Friday, January 7, 2011

an uncomfortable prompting

It is the most difficult aspect of my life. I've had much pain here and it's where I struggle the most at ignoring the ever so annoying voices.


My precious and gentle six-year-old boy is frustrated with another boy his age; a classmate of his who is "annoying" and as my son says, "it's a bummer!"

True. Difficulties with friends and annoying people can be such a bummer, buddy!

I've been disappointed and hurt from as far back as I can even remember, and it's been in the place where I should have felt the most safe. I'm learning now as a parent, myself, that just because a person is made a parent doesn't mean that she (or he) has it all together. Even the people who are supposed to keep their children safe and secure can be the ones who cause the most pain.

The difficulties in growing up and navigating through social networks continues long into a person's life. On the playing field, in the classroom, or the boardroom, and even as parents compete for their child to have their spot on the playing field or in a school; after all, aren't our own children the absolute best there ever was and will be?!

Competition is natural for all of us and with that goes fear, anxiety and pain from the hurt we each cause each other. Even though it's natural, it doesn't mean developing skills to cope and work through the difficulties isn't important. It is better when we use the difficult experiences to grow and help others.

But how?

I feel so incapable here. I didn't anticipate that I'd be having that conversation with my son at the dinner table already, and later still as I clean up and do the dishes. I didn't envision that we'd be talking long after we sat down and that he'd be as honest as he was last night. Even though I know he has feelings, I am not prepared for the "Mommy, please help me...please call [his] Mommy...please ask that [he] not play basketball and do the same sports as me!"

In this world of social media frenzy - facebook, Twitter, LinkedIn - we are faced with a choice. Do we take the convenient route and masquarade acquaintances for friendship because it's convenient that way? Or do we take the time to build and develop relationships? It may mean taking us away from our family for an hour or two to make a phone call and reconnect with a friend. Or it may mean pulling out paper and pen to write a heartfelt note. Or it may just mean building family vacations around visiting friends and their families.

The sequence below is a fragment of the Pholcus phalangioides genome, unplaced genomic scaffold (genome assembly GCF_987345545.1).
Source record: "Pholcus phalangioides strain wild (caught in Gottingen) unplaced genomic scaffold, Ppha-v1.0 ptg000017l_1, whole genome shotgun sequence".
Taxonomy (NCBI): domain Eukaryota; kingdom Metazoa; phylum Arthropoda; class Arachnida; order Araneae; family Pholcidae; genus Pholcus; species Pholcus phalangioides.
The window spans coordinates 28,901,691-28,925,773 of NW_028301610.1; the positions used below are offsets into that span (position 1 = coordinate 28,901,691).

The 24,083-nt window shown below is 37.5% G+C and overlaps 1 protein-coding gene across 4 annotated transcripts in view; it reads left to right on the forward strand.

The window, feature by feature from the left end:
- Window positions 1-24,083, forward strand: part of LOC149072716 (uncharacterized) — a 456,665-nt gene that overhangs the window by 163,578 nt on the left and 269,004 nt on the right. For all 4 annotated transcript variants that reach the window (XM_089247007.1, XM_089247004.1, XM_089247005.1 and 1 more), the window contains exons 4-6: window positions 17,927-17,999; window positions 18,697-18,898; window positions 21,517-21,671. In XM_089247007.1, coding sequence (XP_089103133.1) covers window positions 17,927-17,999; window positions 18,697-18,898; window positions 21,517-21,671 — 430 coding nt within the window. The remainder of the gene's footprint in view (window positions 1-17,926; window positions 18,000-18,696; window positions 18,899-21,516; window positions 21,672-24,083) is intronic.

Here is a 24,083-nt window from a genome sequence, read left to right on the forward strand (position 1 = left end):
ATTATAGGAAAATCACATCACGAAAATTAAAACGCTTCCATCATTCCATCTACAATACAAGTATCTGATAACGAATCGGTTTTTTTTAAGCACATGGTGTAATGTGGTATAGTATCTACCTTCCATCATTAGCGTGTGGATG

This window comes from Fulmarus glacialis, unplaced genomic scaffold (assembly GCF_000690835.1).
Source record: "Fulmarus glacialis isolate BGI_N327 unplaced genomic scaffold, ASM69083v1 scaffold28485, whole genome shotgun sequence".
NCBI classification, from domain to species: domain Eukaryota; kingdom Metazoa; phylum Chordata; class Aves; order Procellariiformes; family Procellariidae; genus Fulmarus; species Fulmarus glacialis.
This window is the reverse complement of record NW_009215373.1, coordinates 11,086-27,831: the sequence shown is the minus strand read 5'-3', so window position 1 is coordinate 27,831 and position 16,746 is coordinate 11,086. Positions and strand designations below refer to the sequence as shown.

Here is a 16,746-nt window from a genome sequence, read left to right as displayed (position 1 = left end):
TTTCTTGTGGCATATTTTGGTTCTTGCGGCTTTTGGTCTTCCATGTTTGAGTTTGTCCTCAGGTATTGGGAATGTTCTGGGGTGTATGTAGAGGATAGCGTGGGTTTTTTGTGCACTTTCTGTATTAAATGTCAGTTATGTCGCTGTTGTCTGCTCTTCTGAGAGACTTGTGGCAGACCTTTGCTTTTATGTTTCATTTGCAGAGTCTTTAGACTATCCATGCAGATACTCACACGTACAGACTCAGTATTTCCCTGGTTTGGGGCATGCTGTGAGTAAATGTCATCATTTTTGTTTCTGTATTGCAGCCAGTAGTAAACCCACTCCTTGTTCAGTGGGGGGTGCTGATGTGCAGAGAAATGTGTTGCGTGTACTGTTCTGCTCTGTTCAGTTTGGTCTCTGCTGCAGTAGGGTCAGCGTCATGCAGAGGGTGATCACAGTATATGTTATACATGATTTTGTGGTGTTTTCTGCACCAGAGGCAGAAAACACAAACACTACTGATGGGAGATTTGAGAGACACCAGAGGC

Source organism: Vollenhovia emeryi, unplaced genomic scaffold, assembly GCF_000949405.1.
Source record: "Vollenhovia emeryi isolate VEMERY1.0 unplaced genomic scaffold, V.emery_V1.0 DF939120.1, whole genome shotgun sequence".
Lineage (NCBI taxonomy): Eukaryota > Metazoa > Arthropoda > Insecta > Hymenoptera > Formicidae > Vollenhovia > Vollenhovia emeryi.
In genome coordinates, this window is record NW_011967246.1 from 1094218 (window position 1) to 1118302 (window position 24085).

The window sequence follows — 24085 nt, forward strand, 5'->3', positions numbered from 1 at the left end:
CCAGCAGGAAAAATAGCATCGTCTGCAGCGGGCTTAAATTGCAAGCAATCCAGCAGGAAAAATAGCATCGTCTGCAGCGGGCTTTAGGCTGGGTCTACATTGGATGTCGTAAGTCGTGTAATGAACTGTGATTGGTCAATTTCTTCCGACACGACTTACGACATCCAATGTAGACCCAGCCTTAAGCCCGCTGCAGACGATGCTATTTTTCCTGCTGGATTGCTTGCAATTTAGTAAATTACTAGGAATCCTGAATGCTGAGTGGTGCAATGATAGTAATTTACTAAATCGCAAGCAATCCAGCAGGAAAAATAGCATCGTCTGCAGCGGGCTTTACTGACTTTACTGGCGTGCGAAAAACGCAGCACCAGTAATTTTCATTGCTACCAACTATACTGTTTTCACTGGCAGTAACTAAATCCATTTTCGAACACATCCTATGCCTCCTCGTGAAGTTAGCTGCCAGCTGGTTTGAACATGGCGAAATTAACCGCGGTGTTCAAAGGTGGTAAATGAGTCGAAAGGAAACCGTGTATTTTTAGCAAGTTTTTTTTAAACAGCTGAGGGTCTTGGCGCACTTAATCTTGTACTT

This past year I have felt a tug - a prompting - toward building relationships and it's been uncomfortable.

Some of the promptings I have felt are mostly centered around the neighborhood we moved into, only six months ago.  I have stopped running to introduce myself to two different women who I had crossed paths with several times; and I walked over to one of their houses and invited her (and her husband) to join our Fantasy Football league. I delivered cookies to another woman who was moving into our neighborhood, and then invited she and her family over for dinner. And then I invited that same woman and her son to join me and my son for an outing at a petting zoo; when we got got there late and received a "rain check" to come back another time I brought another woman who I hadn't ever met (and her kids), and who I frequently saw as I passed her house. I've delivered cookies with my son to the elderly gentleman next door who lost his beloved bride a year ago, and then we brought him a few more for "Santa" at Christmas time. A few more families have received zucchini bread, and cookies, and apple crisp, and homemade cinnamon rolls.

I don't share this to boast. Not in the least bit.

Each act of kindness this past year was totally random and unplanned by me, and each was incredibly uncomfortable for me. It's my nature to hover inside and keep to myself, and the lies that I'm worthless and no one cares anyway are often my companions. And yet, I've discovered Grace for me - true love - each time I have stepped out and toward someone else. Even blogging is stepping out and when no one comments on my posts and I see so (so! so! so!) many other people out there in the blogging world I can't help but wonder why I do it, and who cares, and I'm not a good writer anyway.

So now that this post sounds like I'm bragging and then having a self-pity party, I will point out the real point and that is that life is all about choices.
I am the happiest and most at peace when I follow those promptings, as uncomfortable as they sometimes are. So, I'll keep on reaching out, and writing, and doing whatever it is that helps me to trust...and explore...and be who I was created to be. And when my son needs help, I'll courageously step up when called - even if I have no idea what to say to him because I'm facing the same issues. Maybe, just maybe my own weaknesses will help him and not hurt him.

Investing in real, genuine relationships are the most meaningful use of my life. Even if I don't have anyone else on the receiving end, my real love is for the God who created each person who I am led to, and He is my forever friend. Surface level relationships that are more like acquaintances are often kept up only when it's convenient. I'm choosing what's most difficult versus what is convenient - and it's a good choice, for me.

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